“Time makes it possible to pick up and carry on.” I lost count of the number of times I said this, on the morning following the day Dr. Chike Akunyili died. I woke up and read the news. I thought about his children and what seeing their father in such a helpless state would do to them. I wasn’t related to the man, yet, devasted. I could not imagine the load of their grief.
I am constantly heartbroken at the deplorable state of this country. I look at Nigeria, and I see NOTHING. Before that Wednesday morning, I tried not to exaggerate this darkness. “It won’t always be this dark,” I always chided myself.
I saw the video where onlookers watched Dr. Akunyili struggle for life, and my heart sank. The hopelessness that is Nigeria flashed right before my eyes.
I was a trainee in one of the commercial banks’ training schools in Lagos, the period the Chibok schoolgirls were kidnapped by Boko Haram terrorists. I recall how I floated around the Staffbus on our ride home like an out-of-body experience. Most times, when things become too overwhelming, my body shuts down. Such was my state that evening as I watched my colleagues’ lips and hands move as they analyzed and discussed the kidnap. I imagined the horrible things that could be happening to the girls, with goosebumps all over my body. The unfortunate event shook the entire country. #BringBackOurGirls trended all over the world.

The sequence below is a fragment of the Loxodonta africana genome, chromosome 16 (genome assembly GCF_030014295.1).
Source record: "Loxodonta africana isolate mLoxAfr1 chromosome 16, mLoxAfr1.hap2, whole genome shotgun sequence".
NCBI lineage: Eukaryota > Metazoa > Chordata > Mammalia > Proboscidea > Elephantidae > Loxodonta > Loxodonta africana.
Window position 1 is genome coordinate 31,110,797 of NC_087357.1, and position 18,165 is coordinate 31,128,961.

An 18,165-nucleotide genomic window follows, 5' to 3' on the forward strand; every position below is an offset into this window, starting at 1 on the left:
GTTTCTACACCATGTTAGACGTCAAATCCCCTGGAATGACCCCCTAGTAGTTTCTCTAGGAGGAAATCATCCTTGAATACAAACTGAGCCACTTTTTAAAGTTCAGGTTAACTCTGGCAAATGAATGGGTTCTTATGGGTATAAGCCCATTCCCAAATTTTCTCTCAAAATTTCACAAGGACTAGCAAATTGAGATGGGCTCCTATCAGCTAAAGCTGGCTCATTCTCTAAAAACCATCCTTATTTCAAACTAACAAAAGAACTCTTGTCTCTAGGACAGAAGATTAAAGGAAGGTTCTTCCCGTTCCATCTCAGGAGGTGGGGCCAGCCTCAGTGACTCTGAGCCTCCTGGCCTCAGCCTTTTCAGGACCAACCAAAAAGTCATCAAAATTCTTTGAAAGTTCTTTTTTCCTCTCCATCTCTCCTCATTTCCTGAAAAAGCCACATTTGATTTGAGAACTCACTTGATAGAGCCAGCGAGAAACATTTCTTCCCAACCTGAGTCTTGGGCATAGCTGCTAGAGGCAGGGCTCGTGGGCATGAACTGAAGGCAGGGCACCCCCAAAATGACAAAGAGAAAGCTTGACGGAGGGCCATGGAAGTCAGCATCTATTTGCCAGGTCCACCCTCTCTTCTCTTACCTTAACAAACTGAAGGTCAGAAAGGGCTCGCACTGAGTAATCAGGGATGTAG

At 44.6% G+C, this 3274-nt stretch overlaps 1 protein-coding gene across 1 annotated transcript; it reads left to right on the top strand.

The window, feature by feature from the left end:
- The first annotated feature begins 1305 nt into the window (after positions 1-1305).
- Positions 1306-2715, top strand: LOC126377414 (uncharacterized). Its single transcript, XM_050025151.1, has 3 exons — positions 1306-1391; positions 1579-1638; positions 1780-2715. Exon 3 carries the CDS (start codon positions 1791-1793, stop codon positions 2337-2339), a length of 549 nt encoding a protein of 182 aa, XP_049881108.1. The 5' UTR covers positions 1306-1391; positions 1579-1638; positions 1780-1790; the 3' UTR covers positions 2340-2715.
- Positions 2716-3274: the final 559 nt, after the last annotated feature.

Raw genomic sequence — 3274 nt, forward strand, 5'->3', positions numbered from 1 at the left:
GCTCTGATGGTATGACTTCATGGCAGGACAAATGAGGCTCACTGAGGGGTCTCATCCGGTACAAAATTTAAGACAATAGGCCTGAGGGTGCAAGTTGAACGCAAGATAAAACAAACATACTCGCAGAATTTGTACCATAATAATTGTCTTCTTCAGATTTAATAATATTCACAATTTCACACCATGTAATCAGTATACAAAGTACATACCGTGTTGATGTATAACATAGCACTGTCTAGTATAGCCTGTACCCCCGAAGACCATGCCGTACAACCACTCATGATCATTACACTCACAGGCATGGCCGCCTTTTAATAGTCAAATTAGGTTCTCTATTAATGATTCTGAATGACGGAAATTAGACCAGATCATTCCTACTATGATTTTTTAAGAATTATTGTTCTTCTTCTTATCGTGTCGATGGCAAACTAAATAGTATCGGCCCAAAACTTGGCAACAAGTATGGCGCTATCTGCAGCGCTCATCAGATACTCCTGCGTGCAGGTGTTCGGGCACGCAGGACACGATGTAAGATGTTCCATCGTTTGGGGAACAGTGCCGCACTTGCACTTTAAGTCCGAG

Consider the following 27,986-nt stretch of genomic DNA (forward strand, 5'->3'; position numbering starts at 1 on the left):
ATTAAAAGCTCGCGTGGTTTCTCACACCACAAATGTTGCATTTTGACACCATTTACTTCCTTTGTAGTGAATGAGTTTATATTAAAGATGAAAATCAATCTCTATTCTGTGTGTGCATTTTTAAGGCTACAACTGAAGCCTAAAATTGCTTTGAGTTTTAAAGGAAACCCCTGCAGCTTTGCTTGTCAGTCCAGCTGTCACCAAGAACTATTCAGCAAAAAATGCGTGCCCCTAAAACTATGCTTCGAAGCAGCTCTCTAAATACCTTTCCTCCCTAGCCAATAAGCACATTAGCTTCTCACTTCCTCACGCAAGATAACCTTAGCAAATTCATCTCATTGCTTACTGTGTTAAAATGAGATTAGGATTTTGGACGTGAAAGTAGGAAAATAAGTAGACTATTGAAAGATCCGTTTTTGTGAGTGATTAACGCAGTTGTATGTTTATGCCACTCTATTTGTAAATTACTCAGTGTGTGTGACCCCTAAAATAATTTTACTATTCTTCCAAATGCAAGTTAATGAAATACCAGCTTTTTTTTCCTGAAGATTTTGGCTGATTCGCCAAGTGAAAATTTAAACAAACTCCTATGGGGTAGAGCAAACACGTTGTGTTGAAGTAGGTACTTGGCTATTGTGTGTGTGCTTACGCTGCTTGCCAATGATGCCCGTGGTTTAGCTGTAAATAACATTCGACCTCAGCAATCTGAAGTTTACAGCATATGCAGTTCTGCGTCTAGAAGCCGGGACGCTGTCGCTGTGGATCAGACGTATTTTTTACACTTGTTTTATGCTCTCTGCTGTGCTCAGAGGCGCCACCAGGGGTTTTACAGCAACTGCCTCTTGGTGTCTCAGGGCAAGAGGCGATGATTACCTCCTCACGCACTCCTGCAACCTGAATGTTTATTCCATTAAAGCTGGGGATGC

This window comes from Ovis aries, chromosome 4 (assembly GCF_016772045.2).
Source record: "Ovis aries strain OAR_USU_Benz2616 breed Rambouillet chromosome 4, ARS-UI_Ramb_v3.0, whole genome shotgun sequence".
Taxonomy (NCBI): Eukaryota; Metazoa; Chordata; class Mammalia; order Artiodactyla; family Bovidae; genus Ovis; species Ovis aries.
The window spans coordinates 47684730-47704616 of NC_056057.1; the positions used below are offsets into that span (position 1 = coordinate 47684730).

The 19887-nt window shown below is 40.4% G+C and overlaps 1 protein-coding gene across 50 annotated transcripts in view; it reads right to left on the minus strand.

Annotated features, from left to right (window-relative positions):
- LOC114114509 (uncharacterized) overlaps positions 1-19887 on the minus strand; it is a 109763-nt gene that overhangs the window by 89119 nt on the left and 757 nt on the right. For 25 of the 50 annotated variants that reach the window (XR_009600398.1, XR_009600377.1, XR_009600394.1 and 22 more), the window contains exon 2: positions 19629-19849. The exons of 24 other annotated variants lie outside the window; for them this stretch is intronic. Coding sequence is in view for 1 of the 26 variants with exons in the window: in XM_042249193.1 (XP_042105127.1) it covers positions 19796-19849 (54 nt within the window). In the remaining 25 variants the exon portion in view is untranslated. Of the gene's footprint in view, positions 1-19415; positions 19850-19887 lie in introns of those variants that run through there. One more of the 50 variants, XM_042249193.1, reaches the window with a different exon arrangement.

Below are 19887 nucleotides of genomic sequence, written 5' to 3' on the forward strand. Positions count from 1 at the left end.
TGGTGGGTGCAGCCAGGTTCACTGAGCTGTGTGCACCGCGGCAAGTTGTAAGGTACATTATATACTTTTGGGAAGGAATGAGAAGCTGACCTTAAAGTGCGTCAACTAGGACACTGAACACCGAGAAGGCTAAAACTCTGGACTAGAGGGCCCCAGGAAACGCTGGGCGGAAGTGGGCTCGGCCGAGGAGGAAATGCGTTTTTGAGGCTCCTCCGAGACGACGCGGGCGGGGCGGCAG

Weeks before Dr. Akunyili’s gruesome murder, these were some of the news headlines – “gunmen kill 88 in Kebbi”, “suspected herdmen kill 20 in Oyo, raze King’s palace”, “herdsmen kill three teenage brothers in Benue, Police stray bullet hits protesters.”
Senseless deaths and killings had become the norm.
I went through a range of emotions as I watched a recorded video of Dr. Akunyili’s struggle for life. At first, I was angry at the schoolmate who shared the video on a WhatsApp group, then at the young man who recorded the video. It broke my heart that he picked up his phone to record a human being who was just shot and was dying rather than comfort a man at the brink of death. It pained me that this young man had seen and heard about so much death that human lives meant nothing to him. He and the others who watched as Dr. Akunyili died had become immune to the violent killings and deaths happening every day in the country.
Two things became clear as I wiped off tears from my face – “human lives mean nothing in Nigeria.” “The Nigerian state succeeds in taking away the humanity in Nigerians.”
I was livid.